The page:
By Ray Stern
By New Times
By Amy Silverman
By Stephen Lemons
By Stephen Lemons
By Monica Alonzo
By Chris Parker
By New Times
Russell Ahr of the Phoenix INS says the agency doesn't keep track of how many homosexuals are deported annually. However, he does say seeking out same-sex couples is not a priority for the INS.
"There's a universe of deportable aliens out there," Ahr says. "What we are currently focusing on are criminal aliens."
At the meeting, Christopher Nugent, an immigration attorney and executive director of the Florence Immigration and Refugee Rights Project, offered practical advice on how to survive as an undocumented person.
"You want to avoid any interaction with law enforcement to the best of your abilities," Nugent says.
For example, driving south of Phoenix is not recommended for the dark-skinned individuals in the audience who may be pulled over for what Nugent calls "driving while Mexican." Nugent also reminds people that if police stop them, they do not have to offer any information about their documentation status.
He outlined some of the loopholes in the law. Immigrants might seek asylum protection if their home country persecutes homosexuals, or they could try to find an employer to sponsor them for citizenship.
Cee-Cee was excited to meet William Calvo, another Costa Rican who says he was recently granted political asylum because he was able to prove that he feared persecution if sent home.
"I knew there was a good reason I came here today," Cee-Cee says.
The best possibility for bi-national, same-sex couples might be the Permanent Partners Immigration Act of 2000, introduced by Representative Jerrold Nadler, a New York Democrat. This bill would provide same-sex couples virtually all the immigration rights that legal spouses enjoy. The bill defines "permanent partners" as people older than 18 who are involved in a lifelong committed relationship and are not eligible for marriage. This means heterosexual couples are not eligible for permanent partner status because they have the option to marry. The couple must be financially interdependent and provide testimony from friends and family about their relationship.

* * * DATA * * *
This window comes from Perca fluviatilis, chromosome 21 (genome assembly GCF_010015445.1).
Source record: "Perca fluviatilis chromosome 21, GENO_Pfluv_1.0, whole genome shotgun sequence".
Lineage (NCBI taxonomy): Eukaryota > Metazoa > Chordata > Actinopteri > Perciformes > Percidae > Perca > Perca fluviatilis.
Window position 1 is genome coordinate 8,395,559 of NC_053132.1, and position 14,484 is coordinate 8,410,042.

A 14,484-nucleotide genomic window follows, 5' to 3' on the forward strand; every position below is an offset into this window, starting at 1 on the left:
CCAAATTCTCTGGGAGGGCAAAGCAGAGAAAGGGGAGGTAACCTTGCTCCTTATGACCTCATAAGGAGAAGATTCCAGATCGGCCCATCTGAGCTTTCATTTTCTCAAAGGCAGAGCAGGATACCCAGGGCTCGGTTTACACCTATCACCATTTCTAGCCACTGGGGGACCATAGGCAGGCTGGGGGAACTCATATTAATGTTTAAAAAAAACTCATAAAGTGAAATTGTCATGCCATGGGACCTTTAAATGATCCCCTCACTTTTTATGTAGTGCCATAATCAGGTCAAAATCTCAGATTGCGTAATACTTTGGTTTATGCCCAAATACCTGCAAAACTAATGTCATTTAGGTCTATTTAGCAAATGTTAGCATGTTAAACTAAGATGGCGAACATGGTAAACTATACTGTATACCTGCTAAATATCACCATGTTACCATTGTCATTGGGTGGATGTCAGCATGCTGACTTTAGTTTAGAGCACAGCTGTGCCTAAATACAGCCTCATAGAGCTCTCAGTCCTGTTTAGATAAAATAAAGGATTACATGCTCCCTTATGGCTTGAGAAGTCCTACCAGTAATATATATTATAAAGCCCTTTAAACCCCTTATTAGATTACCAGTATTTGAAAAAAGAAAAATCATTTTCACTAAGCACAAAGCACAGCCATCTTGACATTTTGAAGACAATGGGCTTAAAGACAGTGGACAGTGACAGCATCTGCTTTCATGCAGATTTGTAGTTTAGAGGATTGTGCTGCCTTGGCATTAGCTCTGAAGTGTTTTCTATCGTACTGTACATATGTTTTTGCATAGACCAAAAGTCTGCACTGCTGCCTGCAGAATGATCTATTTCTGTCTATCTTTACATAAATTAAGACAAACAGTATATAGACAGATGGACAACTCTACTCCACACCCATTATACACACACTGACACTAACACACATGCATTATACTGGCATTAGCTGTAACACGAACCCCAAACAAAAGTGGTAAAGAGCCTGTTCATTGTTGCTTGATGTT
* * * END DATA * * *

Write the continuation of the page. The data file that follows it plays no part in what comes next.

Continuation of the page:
So far, no Arizona congressmen have endorsed the bill.
"That bill is our only hope," says Diane.
Thirteen other countries already recognize lesbian and gay couples for immigration purposes. They are Australia, Belgium, Canada, Denmark, Finland, France, Iceland, the Netherlands, New Zealand, Norway, South Africa, Sweden and the United Kingdom. Eric Schmeltzer, press secretary for Nadler, says the bill may not stand a chance unless the Democrats take back Congress.
"I wouldn't be surprised if it isn't heard right away," Schmeltzer says. "If you look at the Republican record on gay rights, it's pretty abysmal. And immigration doesn't seem to be one of their favorites, either."
Couples like Diane and Emola, Cee-Cee and Anne hope the United States will be added to this list soon. In the meantime, they are surviving on one salary, paying out-of-state tuition and living with the fear that they will be deported. They also realize that the passage of this legislation is a long shot, with the GOP domination in Congress and the possibility of a Republican president on the horizon.
"I figure we should start staking out real estate in Canada if Bush is elected," Anne says.